Responding to Ed Miliband's keynote speech at the Labour Party Conference in Manchester, John Longworth, Director General of the British Chambers of Commerce (BCC), said:

“At this conference, Labour has repositioned itself positively in respect of its business and economic credentials. However, Ed Miliband’s speech did not really focus on the economy and wealth creation as much as we had hoped. It is slightly problematic that some elements of his speech are likely to be seen as short-term political expediency, and could create uncertainty for business which runs counter to the need for long-term strategic vision and investment. Ultimately, businesses will judge politicians not on what they promise, but on what they deliver. We will wait to hear from other parties in the next few weeks on how they will address instrumental business issues and the wider economy.”

On apprenticeships:

“It is encouraging to hear Labour’s emphasis on increasing the number of apprenticeships and technical degrees. Although we are less convinced that you can set a meaningful target for the share of people enrolled in these programmes, we agree that more must be done to make practical pathways available. In a knowledge-based economy education, training and skills at all levels are as important to the infrastructure of the nation as our roads, railways and airports.”

On housing:

“Businesses will welcome Ed Miliband’s decision to get behind the BCC’s call for a national housing drive. Over many decades we have seen time and again how Britain’s failure to deliver the number of new homes we so desperately need has undermined our economic stability.

“However, without further details on how this target will be delivered, British businesses can be forgiven for a sense of déjà vu. We have seen housing targets in the past, including under the previous Labour government, which have failed to deliver tangible results.”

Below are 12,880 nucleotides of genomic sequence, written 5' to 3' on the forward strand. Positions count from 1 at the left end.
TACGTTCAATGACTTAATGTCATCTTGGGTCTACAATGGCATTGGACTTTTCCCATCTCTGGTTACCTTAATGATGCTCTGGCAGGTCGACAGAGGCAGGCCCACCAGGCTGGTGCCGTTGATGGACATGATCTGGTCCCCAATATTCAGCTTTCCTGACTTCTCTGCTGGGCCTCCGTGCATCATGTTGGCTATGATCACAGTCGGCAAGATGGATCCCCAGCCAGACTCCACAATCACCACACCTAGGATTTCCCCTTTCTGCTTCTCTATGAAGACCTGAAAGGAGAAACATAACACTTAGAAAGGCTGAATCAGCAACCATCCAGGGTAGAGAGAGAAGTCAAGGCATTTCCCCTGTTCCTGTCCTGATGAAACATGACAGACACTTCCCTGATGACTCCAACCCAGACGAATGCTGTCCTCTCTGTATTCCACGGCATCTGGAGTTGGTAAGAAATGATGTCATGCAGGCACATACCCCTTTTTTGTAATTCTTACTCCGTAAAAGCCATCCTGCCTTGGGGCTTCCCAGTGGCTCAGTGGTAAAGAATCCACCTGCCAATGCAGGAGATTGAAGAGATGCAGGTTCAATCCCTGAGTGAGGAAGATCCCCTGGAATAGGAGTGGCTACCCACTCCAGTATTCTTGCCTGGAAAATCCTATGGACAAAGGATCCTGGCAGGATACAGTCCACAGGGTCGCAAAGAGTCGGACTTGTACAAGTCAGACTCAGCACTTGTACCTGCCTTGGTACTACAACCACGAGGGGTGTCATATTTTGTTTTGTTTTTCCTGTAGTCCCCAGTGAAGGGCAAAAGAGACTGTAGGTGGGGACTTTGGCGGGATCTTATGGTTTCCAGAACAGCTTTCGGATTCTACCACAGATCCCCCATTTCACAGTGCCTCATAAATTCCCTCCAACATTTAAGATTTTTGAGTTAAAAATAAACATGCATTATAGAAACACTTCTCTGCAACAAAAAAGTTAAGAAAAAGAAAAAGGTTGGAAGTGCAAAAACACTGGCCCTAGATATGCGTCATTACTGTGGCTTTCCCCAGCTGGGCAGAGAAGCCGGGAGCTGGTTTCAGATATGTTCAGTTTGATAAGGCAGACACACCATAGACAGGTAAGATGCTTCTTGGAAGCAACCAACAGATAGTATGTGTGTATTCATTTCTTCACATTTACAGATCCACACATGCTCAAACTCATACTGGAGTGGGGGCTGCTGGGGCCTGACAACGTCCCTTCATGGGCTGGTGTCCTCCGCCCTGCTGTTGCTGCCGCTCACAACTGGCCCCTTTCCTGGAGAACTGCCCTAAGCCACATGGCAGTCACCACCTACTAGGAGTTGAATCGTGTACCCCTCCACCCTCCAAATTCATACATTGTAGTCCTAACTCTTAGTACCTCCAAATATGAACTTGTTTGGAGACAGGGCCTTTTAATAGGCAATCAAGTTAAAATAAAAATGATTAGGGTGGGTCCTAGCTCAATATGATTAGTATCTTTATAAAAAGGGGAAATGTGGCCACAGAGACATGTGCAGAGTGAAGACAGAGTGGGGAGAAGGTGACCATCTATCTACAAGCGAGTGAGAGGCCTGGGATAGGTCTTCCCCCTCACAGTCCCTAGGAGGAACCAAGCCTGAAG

On the NHS:

“We believe that growth in funding for the NHS must go hand-in-hand with a continued drive for cost efficiencies. This has to include making procurement work better both for the NHS and for the wider economy. As the largest purchaser of goods and services in the UK, the NHS can and should play an important role in supporting the growth of small businesses.”

On wages:

“We can all agree that we want to see a wealthy and prosperous UK, but a high wage economy goes hand-in-hand with a high-value, high-productivity economy. Rather than introducing new wage legislation, which could have perverse results, politicians should focus on incentivising private investment and improving skills in the workplace. Together with public sector investment and infrastructure development, this is the route to higher productivity in the UK.

“There is no doubt that the widening pay gap and a lack of social mobility is detrimental to the UK economy. As the economy continues to improve, businesses agree that the minimum wage must rise. However, we are calling for all political parties to reaffirm their commitment to the evidence-based approach currently exemplified by the Low Pay Commission. Where there are existing mechanisms in place, politicians should avoid the temptation to override these.”

On ‘green industry’ jobs:

“While we agree with Ed Miliband that the ‘green industry’ has an important role to play in the economy, businesses in all sectors need to see a comprehensive, cross-party vision of the UK’s energy future to invest and create jobs. Increasing energy costs, and the failure of previous governments to take energy security seriously, are major concerns for business.

“We are calling on the next government to develop and implement a 50-year UK energy security strategy that reduces energy dependency by maximising all sources available, including shale, and ensuring that energy is used more efficiently. While the green industry should play an important role in this strategy, we disagree that the UK should adopt unilateral measures on climate change that increase the cost of energy for businesses.”

On banking:

“Unless there is market failure, politicians should not intervene in the markets. While we believe there should be more competition in banking, there are existing mechanisms for reviewing competition and market failure.”